If Jesus truly demands we love our enemy and not “repay evil for evil” – even if others seek to harm or destroy us – in what way is it Christ-like to treat your own children with less respect and dignity than we are commanded to show our worst enemies (Matt 5:43-48, cf. Rom 12:9-21)?
- Father as Controlling Authority
Finally, all four men establish the father as a controlling authority. Steve Farrar and James Dobson explicitly place the burden of child development on the father. According to both men, a father who does not provide for his family – or in any way abdicates his masculine authority – will raise “emasculated” sons who grow up to be “homosexuals.” 
Baucham has a similarly strange focus on daughters. He makes a daughter’s sexual purity the measure of a father’s effectiveness. As such, a truly godly father will control his daughter’s virginity until such a time as she is married, at which point he will relinquish control of her sexual identity to the man he has chosen for her to marry. A man is not a man if he does not work, does not have children, and does not practice absolute authority in his house.
In similar fashion, Swindoll laments times past – when men were “men” and women were “women” – by stating the role of men is as protectors, providers, and heroes while women ought to be pretty. We must raise our children to meet these molds – our sons to lead and our daughters submit – or else we have failed them as fathers.
How do the views of these men not reduce children to objects? If my daughter’s virginity is ultimately about my honor, is she not little more than a commodity to be traded to feed my own ego?
How does this coincide with the command in Matthew 20 to put others before myself, or the command in Philippians 2 to consider others better than myself? Am I to treat my children with less respect than I would treat a random stranger on the street?
A Hypothetical Scenario
As such, taking these three categories in account, it appears that in all cases, my success as a father is measured against the perfection of my children. It is not enough for me to strive to live life alongside them, nor to share in their failures with love and grace. Instead, if I cannot present my daughter as a virgin on her wedding day, I must see this as a slight against me because her virginity is supposedly my property. Or if my son should someday marry another man, according to these men it is because I am a stay-at-home dad.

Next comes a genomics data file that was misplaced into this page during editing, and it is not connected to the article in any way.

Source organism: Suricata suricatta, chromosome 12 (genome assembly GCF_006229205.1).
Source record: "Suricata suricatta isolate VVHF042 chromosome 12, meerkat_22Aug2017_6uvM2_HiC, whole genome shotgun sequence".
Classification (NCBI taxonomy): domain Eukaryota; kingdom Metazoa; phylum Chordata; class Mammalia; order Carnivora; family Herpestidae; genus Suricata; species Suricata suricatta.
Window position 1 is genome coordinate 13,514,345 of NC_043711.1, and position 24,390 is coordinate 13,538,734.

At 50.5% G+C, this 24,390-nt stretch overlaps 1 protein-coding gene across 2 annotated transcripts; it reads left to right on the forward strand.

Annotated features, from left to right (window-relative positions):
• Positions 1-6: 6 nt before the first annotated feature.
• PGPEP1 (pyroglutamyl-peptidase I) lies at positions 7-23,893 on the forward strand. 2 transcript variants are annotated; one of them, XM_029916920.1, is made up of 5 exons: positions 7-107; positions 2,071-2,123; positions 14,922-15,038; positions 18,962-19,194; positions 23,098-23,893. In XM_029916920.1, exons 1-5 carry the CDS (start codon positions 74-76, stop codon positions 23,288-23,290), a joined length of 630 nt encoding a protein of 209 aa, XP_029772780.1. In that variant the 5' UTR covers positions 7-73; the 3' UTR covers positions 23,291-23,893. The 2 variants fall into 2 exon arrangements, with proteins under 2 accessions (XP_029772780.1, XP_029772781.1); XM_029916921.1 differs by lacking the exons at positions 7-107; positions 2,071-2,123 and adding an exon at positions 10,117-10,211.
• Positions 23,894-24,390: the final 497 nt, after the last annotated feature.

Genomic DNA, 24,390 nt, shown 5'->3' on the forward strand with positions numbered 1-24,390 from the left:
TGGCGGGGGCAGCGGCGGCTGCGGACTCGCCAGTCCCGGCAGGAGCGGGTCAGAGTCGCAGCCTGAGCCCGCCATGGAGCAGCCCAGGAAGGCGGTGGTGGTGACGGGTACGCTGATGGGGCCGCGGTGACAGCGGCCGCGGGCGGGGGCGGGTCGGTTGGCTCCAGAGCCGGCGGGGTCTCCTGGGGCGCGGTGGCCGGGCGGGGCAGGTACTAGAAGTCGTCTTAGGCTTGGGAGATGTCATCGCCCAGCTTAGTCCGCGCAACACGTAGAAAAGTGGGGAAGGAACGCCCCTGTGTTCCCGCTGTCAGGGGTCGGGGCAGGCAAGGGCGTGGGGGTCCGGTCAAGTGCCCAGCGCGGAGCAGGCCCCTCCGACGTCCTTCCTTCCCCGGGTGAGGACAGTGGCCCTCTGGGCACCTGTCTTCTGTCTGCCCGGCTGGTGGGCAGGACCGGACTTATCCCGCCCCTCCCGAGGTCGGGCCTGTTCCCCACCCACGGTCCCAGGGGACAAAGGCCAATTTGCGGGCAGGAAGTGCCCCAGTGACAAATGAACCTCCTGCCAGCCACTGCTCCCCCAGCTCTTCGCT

Whether or not we agree with gay marriage or premarital sex, the issue here is not moral instruction, but authoritarian control. Can I not walk my children through my own understanding of godly sexuality without turning their bodies into objects?
Further, what if they should fail the standards I teach them?
If I were to follow these teachings, how would I respond to a teen pregnancy? Instead of coming alongside my pregnant sixteen-year-old daughter, loving her and her child and helping her become something she is ill-equipped to be at sixteen (a mother), my response would be anger and hostility. I would see this baby as a slight and a threat to my authority even in utero. Rather than recognize the pregnancy as a mistake of passion, the result of poor decision making inherent to teenagers who have underdeveloped prefrontal cortexes, I would see the action as a personal affront.
How, if I am to respond to any insult to my authority with a commensurate response, would the proportionate reaction to such an offense be anything less than to expel her from my household?
If this is how godly men are to parent, if these are the parenting books available in church libraries, if these are the parenting “experts” commended as “godly,” and if these are the authors cited in men’s ministry curriculums, is it any wonder that there is correlation between conservative Christian belief and terminated pregnancies – especially among women and girls under the age of 25?
If a girl knows her father will minimize her, treat her as an object for his own edification, and have a potentially violent reaction due to perceiving her pregnancy as an affront to “biblical masculinity,” is it any wonder she feels safer at Planned Parenthood than in her “Christian” home?
The above statements will naturally seem extreme to some. When you have been raised or indoctrinated with the ideas of these men as “biblical” and “godly” it can be hard to see ideological weakness by considering merely hypothetical situations. Thus, it seems beneficial to also consider how these principles might have affected my real life relationship with my five-year-old son.
When my son was three years old he was diagnosed with a speech delay. Essentially, at the time he was tested, he was at the developmental level of an eighteen month old. This explained why he was having ten or more full-scale meltdowns a day, but it also left me with a certain level of shame. Surely I had done something wrong; had I not worked hard enough with him? Had I somehow failed him as a father?